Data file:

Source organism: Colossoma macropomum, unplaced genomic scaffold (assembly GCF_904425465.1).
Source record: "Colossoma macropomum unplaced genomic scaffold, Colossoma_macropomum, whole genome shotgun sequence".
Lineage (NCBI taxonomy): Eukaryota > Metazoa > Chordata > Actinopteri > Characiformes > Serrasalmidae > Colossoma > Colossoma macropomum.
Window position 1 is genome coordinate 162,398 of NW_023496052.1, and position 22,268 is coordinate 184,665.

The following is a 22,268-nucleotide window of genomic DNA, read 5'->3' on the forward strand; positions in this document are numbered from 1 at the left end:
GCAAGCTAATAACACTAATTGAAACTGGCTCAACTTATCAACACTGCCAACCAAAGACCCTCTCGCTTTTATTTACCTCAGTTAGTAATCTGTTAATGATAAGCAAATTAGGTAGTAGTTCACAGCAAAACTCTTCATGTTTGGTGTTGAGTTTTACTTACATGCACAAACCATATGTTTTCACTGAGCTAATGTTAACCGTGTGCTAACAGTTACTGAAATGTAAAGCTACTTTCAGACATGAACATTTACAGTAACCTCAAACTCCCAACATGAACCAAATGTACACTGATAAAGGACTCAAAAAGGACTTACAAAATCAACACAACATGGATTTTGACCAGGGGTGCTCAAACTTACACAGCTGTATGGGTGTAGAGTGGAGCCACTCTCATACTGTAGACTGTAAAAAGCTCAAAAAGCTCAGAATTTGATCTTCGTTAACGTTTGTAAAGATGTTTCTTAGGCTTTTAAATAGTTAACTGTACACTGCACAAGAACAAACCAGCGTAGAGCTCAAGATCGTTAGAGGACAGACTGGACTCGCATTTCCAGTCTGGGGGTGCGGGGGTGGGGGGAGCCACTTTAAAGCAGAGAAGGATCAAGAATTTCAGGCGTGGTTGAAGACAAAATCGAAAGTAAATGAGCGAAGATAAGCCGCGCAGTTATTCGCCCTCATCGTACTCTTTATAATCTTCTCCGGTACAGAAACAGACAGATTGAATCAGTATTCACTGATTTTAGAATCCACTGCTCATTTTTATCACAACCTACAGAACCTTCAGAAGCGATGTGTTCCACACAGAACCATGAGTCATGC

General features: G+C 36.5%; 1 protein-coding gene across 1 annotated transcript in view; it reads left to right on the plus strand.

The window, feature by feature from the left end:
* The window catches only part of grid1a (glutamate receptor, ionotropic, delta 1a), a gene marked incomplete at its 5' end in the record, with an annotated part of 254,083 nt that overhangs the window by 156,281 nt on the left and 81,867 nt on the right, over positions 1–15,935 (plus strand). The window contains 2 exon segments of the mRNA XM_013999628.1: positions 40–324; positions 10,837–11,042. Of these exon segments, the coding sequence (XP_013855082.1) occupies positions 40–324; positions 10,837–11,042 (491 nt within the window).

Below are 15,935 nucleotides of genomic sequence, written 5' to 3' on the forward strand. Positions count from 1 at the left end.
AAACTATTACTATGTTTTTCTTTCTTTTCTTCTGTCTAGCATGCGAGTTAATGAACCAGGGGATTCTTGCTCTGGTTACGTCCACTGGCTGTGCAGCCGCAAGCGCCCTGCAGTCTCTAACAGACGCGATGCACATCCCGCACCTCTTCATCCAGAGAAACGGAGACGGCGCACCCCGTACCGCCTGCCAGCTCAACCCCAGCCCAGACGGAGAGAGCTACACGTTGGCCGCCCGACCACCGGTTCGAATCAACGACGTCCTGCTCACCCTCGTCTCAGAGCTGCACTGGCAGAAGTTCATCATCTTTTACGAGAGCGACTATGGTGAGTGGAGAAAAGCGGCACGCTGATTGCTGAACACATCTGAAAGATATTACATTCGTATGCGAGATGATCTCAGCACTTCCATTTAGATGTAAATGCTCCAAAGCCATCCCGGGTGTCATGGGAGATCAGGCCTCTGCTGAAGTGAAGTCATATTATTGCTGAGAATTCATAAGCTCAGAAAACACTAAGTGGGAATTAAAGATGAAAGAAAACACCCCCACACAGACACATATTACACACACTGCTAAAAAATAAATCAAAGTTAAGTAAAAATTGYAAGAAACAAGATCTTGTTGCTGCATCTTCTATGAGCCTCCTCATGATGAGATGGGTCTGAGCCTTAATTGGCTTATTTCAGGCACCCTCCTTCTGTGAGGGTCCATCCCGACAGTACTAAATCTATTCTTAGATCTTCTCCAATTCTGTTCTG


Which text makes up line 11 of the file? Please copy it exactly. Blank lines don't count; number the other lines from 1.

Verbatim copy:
AAACTATTACTATGTTTTTCTTTCTTTTCTTCTGTCTAGCATGCGAGTTAATGAACCAGGGGATTCTTGCTCTGGTTACGTCCACTGGCTGTGCAGCCGCAAGCGCCCTGCAGTCTCTAACAGACGCGATGCACATCCCGCACCTCTTCATCCAGAGAAACGGAGACGGCGCACCCCGTACCGCCTGCCAGCTCAACCCCAGCCCAGACGGAGAGAGCTACACGTTGGCCGCCCGACCACCGGTTCGAATCAACGACGTCCTGCTCACCCTCGTCTCAGAGCTGCACTGGCAGAAGTTCATCATCTTTTACGAGAGCGACTATGGTGAGTGGAGAAAAGCGGCACGCTGATTGCTGAACACATCTGAAAGATATTACATTCGTATGCGAGATGATCTCAGCACTTCCATTTAGATGTAAATGCTCCAAAGCCATCCCGGGTGTCATGGGAGATCAGGCCTCTGCTGAAGTGAAGTCATATTATTGCTGAGAATTCATAAGCTCAGAAAACACTAAGTGGGAATTAAAGATGAAAGAAAACACCCCCACACAGACACATATTACACACACTGCTAAAAAATAAATCAAAGTTAAGTAAAAATTGYAAGAAACAAGATCTTGTTGCTGCATCTTCTATGAGCCTCCTCATGATGAGATGGGTCTGAGCCTTAATTGGCTTATTTCAGGCACCCTCCTTCTGTGAGGGTCCATCCCGACAGTACTAAATCTATTCTTAGATCTTCTCCAATTCTGTTCTG